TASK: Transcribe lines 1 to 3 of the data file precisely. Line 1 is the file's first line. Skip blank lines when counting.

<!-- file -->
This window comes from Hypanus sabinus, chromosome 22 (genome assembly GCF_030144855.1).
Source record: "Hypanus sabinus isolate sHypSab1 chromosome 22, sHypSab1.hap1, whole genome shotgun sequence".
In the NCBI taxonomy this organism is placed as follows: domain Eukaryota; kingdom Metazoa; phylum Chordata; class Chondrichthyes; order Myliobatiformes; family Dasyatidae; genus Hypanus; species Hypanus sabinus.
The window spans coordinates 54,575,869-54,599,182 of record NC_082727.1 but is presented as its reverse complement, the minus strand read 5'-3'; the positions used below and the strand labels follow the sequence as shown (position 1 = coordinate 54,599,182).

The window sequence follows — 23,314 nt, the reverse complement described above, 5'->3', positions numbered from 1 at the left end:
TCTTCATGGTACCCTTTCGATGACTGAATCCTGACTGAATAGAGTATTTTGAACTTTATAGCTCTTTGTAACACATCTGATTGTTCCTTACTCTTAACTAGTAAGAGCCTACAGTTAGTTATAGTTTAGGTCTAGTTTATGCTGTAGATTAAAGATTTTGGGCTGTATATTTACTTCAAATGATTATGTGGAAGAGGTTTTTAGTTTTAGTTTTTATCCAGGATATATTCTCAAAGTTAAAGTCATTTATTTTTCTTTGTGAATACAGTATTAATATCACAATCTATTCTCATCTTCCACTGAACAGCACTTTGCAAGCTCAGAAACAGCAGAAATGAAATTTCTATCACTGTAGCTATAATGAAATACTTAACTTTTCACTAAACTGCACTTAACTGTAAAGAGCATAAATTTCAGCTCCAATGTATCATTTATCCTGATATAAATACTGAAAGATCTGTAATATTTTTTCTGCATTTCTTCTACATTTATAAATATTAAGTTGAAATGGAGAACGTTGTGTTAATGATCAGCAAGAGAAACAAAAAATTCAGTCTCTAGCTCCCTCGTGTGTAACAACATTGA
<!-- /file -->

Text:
This window comes from Hypanus sabinus, chromosome 22 (genome assembly GCF_030144855.1).
Source record: "Hypanus sabinus isolate sHypSab1 chromosome 22, sHypSab1.hap1, whole genome shotgun sequence".
In the NCBI taxonomy this organism is placed as follows: domain Eukaryota; kingdom Metazoa; phylum Chordata; class Chondrichthyes; order Myliobatiformes; family Dasyatidae; genus Hypanus; species Hypanus sabinus.